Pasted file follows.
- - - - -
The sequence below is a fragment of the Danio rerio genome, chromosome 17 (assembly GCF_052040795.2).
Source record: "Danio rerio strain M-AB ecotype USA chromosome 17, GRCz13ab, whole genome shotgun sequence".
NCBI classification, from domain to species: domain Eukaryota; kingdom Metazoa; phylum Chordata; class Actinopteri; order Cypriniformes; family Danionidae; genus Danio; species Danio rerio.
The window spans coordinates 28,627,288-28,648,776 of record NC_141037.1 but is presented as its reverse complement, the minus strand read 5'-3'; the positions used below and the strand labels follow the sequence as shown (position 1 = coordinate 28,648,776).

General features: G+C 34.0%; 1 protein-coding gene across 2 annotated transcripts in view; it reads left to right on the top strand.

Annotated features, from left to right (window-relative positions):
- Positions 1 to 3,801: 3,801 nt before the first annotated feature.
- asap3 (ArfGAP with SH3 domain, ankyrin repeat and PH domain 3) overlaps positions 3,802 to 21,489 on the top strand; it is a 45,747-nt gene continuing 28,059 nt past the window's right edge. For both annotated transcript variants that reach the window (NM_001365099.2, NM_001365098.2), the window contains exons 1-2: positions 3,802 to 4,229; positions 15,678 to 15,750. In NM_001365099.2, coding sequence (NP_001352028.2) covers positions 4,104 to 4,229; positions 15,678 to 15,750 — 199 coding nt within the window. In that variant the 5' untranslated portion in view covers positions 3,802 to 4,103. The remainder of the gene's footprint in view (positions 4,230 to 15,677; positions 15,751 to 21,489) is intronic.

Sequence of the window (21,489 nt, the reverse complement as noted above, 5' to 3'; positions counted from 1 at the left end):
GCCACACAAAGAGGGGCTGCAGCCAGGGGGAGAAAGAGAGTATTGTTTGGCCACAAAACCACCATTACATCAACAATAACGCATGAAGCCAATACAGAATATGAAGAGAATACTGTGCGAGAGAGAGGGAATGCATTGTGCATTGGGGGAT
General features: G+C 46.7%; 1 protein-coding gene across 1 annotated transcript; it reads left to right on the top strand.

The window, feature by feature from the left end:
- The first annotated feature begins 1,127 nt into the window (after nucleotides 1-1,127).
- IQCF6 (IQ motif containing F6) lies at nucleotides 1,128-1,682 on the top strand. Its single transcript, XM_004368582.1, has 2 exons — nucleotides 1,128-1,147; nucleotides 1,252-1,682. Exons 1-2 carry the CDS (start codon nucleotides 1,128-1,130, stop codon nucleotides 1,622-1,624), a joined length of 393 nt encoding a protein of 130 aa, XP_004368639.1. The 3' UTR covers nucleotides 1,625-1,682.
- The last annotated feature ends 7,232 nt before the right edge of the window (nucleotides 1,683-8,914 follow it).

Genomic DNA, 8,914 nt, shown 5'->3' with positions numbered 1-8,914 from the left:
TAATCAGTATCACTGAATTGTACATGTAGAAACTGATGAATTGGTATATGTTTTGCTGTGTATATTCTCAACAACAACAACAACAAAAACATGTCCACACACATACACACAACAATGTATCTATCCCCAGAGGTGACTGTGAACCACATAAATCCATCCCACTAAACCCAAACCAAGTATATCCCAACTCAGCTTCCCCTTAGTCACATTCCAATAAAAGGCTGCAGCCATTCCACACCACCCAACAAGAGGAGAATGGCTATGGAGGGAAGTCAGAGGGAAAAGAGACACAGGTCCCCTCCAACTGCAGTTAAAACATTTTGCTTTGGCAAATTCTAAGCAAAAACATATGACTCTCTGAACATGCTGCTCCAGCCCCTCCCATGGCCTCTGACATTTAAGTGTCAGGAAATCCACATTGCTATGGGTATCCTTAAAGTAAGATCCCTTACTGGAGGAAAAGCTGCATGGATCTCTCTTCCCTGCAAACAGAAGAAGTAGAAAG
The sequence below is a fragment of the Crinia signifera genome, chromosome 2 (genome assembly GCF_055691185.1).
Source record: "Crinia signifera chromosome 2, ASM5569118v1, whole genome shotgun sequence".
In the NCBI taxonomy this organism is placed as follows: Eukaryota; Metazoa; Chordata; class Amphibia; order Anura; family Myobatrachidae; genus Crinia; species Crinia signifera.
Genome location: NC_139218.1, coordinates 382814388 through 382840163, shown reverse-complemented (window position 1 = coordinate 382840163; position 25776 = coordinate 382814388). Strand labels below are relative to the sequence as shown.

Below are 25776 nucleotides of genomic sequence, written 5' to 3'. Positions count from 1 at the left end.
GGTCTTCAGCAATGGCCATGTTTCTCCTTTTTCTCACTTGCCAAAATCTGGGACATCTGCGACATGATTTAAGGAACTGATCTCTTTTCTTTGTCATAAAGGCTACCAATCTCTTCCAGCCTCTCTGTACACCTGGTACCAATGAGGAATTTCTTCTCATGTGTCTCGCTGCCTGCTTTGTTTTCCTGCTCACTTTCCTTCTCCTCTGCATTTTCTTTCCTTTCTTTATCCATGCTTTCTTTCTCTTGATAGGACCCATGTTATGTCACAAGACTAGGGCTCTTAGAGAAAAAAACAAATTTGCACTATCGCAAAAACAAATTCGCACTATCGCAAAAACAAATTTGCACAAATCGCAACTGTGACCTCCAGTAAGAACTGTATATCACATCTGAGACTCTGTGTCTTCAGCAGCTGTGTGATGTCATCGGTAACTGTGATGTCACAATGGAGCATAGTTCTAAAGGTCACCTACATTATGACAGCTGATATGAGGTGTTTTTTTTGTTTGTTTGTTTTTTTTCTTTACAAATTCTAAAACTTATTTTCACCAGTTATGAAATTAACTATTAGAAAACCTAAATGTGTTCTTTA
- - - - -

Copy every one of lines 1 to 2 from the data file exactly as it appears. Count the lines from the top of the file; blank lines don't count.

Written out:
The sequence below is a fragment of the Danio rerio genome, chromosome 17 (assembly GCF_052040795.2).
Source record: "Danio rerio strain M-AB ecotype USA chromosome 17, GRCz13ab, whole genome shotgun sequence".